Shireen Moti, an FCO British Chevening Scholar from India studying the LLM in Law Programme at Queen Mary University of London (QMUL), was invited by MP Bob Blackman to present her poem on the 'Exodus of Kashmiri Pandits' at the House of Commons, London, 18 January. Her reading was part of an event discussing the issues and the violation of human rights of Kashmiris [PDF 304KB] to mark what has been recognized by the UK Government and the Indian Government as the Kashmiri Pandit Exodus Day, 19 January.
One day, strangers cameShouting slogans of endless shameNo time to wonder, life was preciousPushed out of the door of the house we made
Landed to an unknown spaceCold, shattered, penniless, but life remainedThen rose the morning sun and with that our struggle began
Food, water, and shelter were no longer necessitiesThey were bigger than luxuries and caused immense painBy and by life returned to normalBut life was never the same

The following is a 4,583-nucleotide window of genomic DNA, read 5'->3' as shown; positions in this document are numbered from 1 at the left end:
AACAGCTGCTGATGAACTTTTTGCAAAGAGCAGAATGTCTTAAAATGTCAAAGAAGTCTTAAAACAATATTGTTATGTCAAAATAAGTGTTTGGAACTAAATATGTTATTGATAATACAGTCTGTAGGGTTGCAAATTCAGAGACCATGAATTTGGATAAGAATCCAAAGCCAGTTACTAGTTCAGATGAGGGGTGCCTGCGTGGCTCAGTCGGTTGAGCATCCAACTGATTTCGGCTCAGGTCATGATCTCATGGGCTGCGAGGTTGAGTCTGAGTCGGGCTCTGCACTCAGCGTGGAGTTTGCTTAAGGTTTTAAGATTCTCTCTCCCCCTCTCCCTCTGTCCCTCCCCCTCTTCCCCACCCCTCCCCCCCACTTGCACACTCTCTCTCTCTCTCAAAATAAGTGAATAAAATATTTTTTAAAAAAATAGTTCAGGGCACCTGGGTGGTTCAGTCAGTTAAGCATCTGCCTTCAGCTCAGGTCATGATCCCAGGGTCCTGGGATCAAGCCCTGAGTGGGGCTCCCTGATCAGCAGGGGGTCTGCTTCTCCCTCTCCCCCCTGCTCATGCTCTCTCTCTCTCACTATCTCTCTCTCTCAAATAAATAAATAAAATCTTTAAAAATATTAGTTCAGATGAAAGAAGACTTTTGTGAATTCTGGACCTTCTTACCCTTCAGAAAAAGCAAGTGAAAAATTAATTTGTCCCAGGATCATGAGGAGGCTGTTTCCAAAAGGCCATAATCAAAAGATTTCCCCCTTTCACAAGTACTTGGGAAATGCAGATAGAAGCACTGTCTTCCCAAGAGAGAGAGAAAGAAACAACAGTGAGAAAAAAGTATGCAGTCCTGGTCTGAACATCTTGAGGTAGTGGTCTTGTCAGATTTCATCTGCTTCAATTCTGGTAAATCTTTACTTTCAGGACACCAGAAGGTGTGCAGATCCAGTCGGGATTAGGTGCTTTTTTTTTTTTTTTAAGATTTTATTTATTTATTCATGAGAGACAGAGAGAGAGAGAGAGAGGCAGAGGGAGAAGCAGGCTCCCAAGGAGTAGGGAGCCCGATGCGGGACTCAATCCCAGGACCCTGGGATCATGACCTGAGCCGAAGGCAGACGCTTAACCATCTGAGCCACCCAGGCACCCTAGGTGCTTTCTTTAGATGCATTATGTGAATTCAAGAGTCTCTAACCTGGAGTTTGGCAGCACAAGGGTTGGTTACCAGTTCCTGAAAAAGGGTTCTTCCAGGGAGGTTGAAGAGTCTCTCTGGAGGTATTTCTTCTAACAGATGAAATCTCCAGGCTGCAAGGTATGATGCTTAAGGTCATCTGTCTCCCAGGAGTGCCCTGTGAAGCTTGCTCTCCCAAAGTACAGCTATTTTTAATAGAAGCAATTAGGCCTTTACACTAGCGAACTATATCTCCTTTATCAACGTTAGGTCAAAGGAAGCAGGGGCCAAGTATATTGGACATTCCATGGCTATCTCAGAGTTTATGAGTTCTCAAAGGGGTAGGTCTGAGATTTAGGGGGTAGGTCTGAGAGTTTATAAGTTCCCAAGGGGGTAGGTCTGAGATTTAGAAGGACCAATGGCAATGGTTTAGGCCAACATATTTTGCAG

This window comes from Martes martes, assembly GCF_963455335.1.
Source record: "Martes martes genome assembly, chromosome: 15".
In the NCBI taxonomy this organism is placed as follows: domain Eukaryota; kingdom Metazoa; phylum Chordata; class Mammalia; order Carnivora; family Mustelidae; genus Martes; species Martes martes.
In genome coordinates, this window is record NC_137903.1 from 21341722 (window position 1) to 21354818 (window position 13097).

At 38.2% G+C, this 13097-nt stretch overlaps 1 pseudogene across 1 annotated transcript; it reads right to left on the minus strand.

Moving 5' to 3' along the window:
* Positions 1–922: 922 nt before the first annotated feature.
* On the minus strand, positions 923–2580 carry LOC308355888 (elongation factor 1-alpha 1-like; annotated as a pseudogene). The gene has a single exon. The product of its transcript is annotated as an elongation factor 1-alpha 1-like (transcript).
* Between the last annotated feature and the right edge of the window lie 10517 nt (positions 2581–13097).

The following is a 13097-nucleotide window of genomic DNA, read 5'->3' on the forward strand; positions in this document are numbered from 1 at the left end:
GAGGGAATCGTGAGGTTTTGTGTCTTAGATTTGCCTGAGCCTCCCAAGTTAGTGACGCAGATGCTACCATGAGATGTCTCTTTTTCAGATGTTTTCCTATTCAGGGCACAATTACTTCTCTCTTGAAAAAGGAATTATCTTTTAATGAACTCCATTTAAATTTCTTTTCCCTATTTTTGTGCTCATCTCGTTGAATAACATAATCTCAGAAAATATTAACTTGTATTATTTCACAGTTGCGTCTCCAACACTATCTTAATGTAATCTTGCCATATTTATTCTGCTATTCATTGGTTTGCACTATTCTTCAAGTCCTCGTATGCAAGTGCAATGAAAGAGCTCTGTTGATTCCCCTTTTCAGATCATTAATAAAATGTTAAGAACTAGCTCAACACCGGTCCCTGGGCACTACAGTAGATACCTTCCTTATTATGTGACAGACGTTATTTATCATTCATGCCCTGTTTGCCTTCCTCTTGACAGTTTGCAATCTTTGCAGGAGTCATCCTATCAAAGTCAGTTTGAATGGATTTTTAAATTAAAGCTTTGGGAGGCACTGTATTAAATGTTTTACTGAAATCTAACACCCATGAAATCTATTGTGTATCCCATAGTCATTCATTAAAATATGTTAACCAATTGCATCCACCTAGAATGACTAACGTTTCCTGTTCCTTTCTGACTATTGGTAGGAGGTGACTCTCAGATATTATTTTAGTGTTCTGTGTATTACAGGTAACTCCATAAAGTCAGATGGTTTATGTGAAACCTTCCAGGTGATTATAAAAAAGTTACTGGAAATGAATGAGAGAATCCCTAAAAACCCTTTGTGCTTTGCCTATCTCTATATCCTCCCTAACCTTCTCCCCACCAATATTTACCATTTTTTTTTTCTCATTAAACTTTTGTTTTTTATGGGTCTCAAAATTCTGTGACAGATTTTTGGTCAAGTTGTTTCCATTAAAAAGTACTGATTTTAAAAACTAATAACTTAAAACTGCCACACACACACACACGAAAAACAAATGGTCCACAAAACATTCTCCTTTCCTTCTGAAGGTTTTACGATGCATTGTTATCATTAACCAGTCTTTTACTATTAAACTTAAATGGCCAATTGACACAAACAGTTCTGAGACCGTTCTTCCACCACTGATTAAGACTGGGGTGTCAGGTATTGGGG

Neighbours, friends, relatives, and strangers in painAll were the sameI thought to myself what had remainedAll lost, nothing regained
Years later, we flourishedIn a new city amongst new people, we had a placeYet the feeling of anonymity, loneliness remainedI felt ashamed
Abandoned, unwanted and violently pushed awayAbandoned, unwanted and violently pushed awayEnough to kill the feeling of belongingness and worthBut the human spirit remained
When I think of Kashmir and battas today,I stop my tears from rolling away,Not because I am any less a KashmiriBut because Kashmir is in unending pain
Returning to our homeland seems like a far-fetched dreamReturning with pride, dignity and honour seems even further awayNevertheless, the quest has begun and is growing stronger each dayThere will come a time, when the presence of Kashmiri Pandits is celebrated in the Kashmir valley again.